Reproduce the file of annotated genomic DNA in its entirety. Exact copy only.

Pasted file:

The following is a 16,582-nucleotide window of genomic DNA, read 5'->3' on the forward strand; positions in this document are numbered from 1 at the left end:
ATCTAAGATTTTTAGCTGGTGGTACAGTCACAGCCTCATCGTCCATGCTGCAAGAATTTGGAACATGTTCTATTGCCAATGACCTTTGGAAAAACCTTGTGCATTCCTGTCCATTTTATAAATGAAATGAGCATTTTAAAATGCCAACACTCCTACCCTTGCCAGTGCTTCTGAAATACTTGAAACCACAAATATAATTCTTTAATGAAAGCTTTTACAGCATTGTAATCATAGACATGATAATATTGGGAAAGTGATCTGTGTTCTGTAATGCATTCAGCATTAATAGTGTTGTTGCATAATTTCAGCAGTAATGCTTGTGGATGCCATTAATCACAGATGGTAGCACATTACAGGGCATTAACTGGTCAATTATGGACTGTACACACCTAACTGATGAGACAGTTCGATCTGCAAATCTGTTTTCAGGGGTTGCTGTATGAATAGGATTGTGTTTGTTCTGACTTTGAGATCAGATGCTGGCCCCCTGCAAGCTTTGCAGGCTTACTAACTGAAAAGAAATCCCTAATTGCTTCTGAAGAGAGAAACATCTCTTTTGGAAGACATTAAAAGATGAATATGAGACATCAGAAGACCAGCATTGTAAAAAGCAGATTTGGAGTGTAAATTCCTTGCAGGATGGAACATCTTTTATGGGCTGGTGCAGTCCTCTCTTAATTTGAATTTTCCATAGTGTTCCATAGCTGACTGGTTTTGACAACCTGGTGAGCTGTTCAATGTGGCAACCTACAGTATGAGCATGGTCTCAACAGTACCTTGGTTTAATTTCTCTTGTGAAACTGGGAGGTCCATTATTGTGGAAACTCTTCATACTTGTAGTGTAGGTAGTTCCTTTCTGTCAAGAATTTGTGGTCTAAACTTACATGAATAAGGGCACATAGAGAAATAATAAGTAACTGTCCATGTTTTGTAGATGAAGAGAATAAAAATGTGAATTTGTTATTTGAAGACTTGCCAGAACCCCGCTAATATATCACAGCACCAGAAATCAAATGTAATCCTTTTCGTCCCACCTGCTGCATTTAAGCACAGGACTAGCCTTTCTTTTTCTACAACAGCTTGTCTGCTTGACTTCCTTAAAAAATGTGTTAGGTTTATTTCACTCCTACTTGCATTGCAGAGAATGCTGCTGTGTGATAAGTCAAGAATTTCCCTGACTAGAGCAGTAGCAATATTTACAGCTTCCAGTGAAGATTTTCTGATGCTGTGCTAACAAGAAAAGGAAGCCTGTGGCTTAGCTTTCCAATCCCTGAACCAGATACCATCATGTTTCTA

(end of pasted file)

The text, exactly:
The following is a 16,582-nucleotide window of genomic DNA, read 5'->3' on the forward strand; positions in this document are numbered from 1 at the left end:
ATCTAAGATTTTTAGCTGGTGGTACAGTCACAGCCTCATCGTCCATGCTGCAAGAATTTGGAACATGTTCTATTGCCAATGACCTTTGGAAAAACCTTGTGCATTCCTGTCCATTTTATAAATGAAATGAGCATTTTAAAATGCCAACACTCCTACCCTTGCCAGTGCTTCTGAAATACTTGAAACCACAAATATAATTCTTTAATGAAAGCTTTTACAGCATTGTAATCATAGACATGATAATATTGGGAAAGTGATCTGTGTTCTGTAATGCATTCAGCATTAATAGTGTTGTTGCATAATTTCAGCAGTAATGCTTGTGGATGCCATTAATCACAGATGGTAGCACATTACAGGGCATTAACTGGTCAATTATGGACTGTACACACCTAACTGATGAGACAGTTCGATCTGCAAATCTGTTTTCAGGGGTTGCTGTATGAATAGGATTGTGTTTGTTCTGACTTTGAGATCAGATGCTGGCCCCCTGCAAGCTTTGCAGGCTTACTAACTGAAAAGAAATCCCTAATTGCTTCTGAAGAGAGAAACATCTCTTTTGGAAGACATTAAAAGATGAATATGAGACATCAGAAGACCAGCATTGTAAAAAGCAGATTTGGAGTGTAAATTCCTTGCAGGATGGAACATCTTTTATGGGCTGGTGCAGTCCTCTCTTAATTTGAATTTTCCATAGTGTTCCATAGCTGACTGGTTTTGACAACCTGGTGAGCTGTTCAATGTGGCAACCTACAGTATGAGCATGGTCTCAACAGTACCTTGGTTTAATTTCTCTTGTGAAACTGGGAGGTCCATTATTGTGGAAACTCTTCATACTTGTAGTGTAGGTAGTTCCTTTCTGTCAAGAATTTGTGGTCTAAACTTACATGAATAAGGGCACATAGAGAAATAATAAGTAACTGTCCATGTTTTGTAGATGAAGAGAATAAAAATGTGAATTTGTTATTTGAAGACTTGCCAGAACCCCGCTAATATATCACAGCACCAGAAATCAAATGTAATCCTTTTCGTCCCACCTGCTGCATTTAAGCACAGGACTAGCCTTTCTTTTTCTACAACAGCTTGTCTGCTTGACTTCCTTAAAAAATGTGTTAGGTTTATTTCACTCCTACTTGCATTGCAGAGAATGCTGCTGTGTGATAAGTCAAGAATTTCCCTGACTAGAGCAGTAGCAATATTTACAGCTTCCAGTGAAGATTTTCTGATGCTGTGCTAACAAGAAAAGGAAGCCTGTGGCTTAGCTTTCCAATCCCTGAACCAGATACCATCATGTTTCTA